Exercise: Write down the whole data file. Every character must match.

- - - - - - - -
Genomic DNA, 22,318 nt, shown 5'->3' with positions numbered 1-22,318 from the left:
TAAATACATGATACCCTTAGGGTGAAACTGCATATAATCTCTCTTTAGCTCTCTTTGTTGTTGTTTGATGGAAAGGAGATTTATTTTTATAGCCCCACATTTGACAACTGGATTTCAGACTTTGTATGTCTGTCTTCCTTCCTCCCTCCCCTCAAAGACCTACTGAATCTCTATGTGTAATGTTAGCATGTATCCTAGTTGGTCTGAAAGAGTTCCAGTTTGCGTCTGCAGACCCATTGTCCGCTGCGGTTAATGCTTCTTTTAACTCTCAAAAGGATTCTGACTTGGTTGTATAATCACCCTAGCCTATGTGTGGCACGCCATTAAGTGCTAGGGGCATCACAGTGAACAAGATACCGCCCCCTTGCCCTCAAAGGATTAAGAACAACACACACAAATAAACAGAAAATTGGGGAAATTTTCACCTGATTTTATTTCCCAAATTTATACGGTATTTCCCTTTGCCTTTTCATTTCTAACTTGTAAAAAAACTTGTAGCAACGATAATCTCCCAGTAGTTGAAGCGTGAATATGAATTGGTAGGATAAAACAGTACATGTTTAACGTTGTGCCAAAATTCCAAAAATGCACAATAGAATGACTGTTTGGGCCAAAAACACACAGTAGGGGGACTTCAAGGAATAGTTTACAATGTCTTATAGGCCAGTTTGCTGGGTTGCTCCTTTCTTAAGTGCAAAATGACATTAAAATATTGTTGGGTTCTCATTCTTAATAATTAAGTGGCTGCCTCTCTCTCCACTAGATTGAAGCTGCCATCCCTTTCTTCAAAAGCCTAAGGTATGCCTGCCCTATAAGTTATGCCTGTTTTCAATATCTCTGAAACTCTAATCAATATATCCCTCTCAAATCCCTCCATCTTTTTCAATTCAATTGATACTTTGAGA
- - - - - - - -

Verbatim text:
Genomic DNA, 22,318 nt, shown 5'->3' with positions numbered 1-22,318 from the left:
TAAATACATGATACCCTTAGGGTGAAACTGCATATAATCTCTCTTTAGCTCTCTTTGTTGTTGTTTGATGGAAAGGAGATTTATTTTTATAGCCCCACATTTGACAACTGGATTTCAGACTTTGTATGTCTGTCTTCCTTCCTCCCTCCCCTCAAAGACCTACTGAATCTCTATGTGTAATGTTAGCATGTATCCTAGTTGGTCTGAAAGAGTTCCAGTTTGCGTCTGCAGACCCATTGTCCGCTGCGGTTAATGCTTCTTTTAACTCTCAAAAGGATTCTGACTTGGTTGTATAATCACCCTAGCCTATGTGTGGCACGCCATTAAGTGCTAGGGGCATCACAGTGAACAAGATACCGCCCCCTTGCCCTCAAAGGATTAAGAACAACACACACAAATAAACAGAAAATTGGGGAAATTTTCACCTGATTTTATTTCCCAAATTTATACGGTATTTCCCTTTGCCTTTTCATTTCTAACTTGTAAAAAAACTTGTAGCAACGATAATCTCCCAGTAGTTGAAGCGTGAATATGAATTGGTAGGATAAAACAGTACATGTTTAACGTTGTGCCAAAATTCCAAAAATGCACAATAGAATGACTGTTTGGGCCAAAAACACACAGTAGGGGGACTTCAAGGAATAGTTTACAATGTCTTATAGGCCAGTTTGCTGGGTTGCTCCTTTCTTAAGTGCAAAATGACATTAAAATATTGTTGGGTTCTCATTCTTAATAATTAAGTGGCTGCCTCTCTCTCCACTAGATTGAAGCTGCCATCCCTTTCTTCAAAAGCCTAAGGTATGCCTGCCCTATAAGTTATGCCTGTTTTCAATATCTCTGAAACTCTAATCAATATATCCCTCTCAAATCCCTCCATCTTTTTCAATTCAATTGATACTTTGAGA